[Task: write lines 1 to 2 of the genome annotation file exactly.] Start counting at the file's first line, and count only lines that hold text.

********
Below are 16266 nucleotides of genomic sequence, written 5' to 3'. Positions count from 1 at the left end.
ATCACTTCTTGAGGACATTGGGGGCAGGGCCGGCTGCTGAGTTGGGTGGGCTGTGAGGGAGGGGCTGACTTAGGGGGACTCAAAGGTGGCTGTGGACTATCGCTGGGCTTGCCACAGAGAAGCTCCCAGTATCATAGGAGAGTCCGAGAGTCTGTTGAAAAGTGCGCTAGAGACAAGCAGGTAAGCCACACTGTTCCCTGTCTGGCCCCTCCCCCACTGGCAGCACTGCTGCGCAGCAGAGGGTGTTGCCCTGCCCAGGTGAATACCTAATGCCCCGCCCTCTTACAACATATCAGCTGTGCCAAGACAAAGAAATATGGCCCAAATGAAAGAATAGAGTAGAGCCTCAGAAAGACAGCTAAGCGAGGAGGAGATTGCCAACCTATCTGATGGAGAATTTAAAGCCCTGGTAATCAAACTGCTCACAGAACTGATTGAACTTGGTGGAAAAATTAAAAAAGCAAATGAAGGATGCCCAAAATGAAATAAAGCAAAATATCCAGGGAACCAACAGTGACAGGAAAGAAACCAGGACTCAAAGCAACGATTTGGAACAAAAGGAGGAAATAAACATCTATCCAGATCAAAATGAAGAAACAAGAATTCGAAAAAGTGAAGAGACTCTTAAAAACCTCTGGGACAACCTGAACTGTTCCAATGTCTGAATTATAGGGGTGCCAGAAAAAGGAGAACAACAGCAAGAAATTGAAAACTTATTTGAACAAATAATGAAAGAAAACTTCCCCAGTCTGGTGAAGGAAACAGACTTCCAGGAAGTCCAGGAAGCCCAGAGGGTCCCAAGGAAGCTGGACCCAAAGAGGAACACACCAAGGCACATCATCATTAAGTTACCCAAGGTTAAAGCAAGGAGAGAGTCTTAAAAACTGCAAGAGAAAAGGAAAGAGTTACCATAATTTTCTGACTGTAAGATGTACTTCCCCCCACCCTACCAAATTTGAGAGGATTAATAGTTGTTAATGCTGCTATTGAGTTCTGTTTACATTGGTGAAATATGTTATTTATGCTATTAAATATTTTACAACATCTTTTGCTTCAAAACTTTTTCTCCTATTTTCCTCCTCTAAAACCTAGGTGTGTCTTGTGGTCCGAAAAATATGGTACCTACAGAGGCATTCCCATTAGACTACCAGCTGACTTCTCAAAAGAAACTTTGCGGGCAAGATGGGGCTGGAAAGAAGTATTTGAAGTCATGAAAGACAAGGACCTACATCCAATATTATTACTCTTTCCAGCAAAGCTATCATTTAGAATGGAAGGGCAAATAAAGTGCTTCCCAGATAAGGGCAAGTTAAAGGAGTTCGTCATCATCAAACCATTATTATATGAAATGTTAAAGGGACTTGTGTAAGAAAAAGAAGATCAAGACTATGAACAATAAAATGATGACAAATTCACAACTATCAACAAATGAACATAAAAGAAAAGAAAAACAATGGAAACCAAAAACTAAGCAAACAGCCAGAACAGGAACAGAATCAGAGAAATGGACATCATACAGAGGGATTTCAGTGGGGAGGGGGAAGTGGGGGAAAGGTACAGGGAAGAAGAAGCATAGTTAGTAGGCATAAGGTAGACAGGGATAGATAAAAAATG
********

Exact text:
Below are 16266 nucleotides of genomic sequence, written 5' to 3'. Positions count from 1 at the left end.
ATCACTTCTTGAGGACATTGGGGGCAGGGCCGGCTGCTGAGTTGGGTGGGCTGTGAGGGAGGGGCTGACTTAGGGGGACTCAAAGGTGGCTGTGGACTATCGCTGGGCTTGCCACAGAGAAGCTCCCAGTATCATAGGAGAGTCCGAGAGTCTGTTGAAAAGTGCGCTAGAGACAAGCAGGTAAGCCACACTGTTCCCTGTCTGGCCCCTCCCCCACTGGCAGCACTGCTGCGCAGCAGAGGGTGTTGCCCTGCCCAGGTGAATACCTAATGCCCCGCCCTCTTACAACATATCAGCTGTGCCAAGACAAAGAAATATGGCCCAAATGAAAGAATAGAGTAGAGCCTCAGAAAGACAGCTAAGCGAGGAGGAGATTGCCAACCTATCTGATGGAGAATTTAAAGCCCTGGTAATCAAACTGCTCACAGAACTGATTGAACTTGGTGGAAAAATTAAAAAAGCAAATGAAGGATGCCCAAAATGAAATAAAGCAAAATATCCAGGGAACCAACAGTGACAGGAAAGAAACCAGGACTCAAAGCAACGATTTGGAACAAAAGGAGGAAATAAACATCTATCCAGATCAAAATGAAGAAACAAGAATTCGAAAAAGTGAAGAGACTCTTAAAAACCTCTGGGACAACCTGAACTGTTCCAATGTCTGAATTATAGGGGTGCCAGAAAAAGGAGAACAACAGCAAGAAATTGAAAACTTATTTGAACAAATAATGAAAGAAAACTTCCCCAGTCTGGTGAAGGAAACAGACTTCCAGGAAGTCCAGGAAGCCCAGAGGGTCCCAAGGAAGCTGGACCCAAAGAGGAACACACCAAGGCACATCATCATTAAGTTACCCAAGGTTAAAGCAAGGAGAGAGTCTTAAAAACTGCAAGAGAAAAGGAAAGAGTTACCATAATTTTCTGACTGTAAGATGTACTTCCCCCCACCCTACCAAATTTGAGAGGATTAATAGTTGTTAATGCTGCTATTGAGTTCTGTTTACATTGGTGAAATATGTTATTTATGCTATTAAATATTTTACAACATCTTTTGCTTCAAAACTTTTTCTCCTATTTTCCTCCTCTAAAACCTAGGTGTGTCTTGTGGTCCGAAAAATATGGTACCTACAGAGGCATTCCCATTAGACTACCAGCTGACTTCTCAAAAGAAACTTTGCGGGCAAGATGGGGCTGGAAAGAAGTATTTGAAGTCATGAAAGACAAGGACCTACATCCAATATTATTACTCTTTCCAGCAAAGCTATCATTTAGAATGGAAGGGCAAATAAAGTGCTTCCCAGATAAGGGCAAGTTAAAGGAGTTCGTCATCATCAAACCATTATTATATGAAATGTTAAAGGGACTTGTGTAAGAAAAAGAAGATCAAGACTATGAACAATAAAATGATGACAAATTCACAACTATCAACAAATGAACATAAAAGAAAAGAAAAACAATGGAAACCAAAAACTAAGCAAACAGCCAGAACAGGAACAGAATCAGAGAAATGGACATCATACAGAGGGATTTCAGTGGGGAGGGGGAAGTGGGGGAAAGGTACAGGGAAGAAGAAGCATAGTTAGTAGGCATAAGGTAGACAGGGATAGATAAAAAATG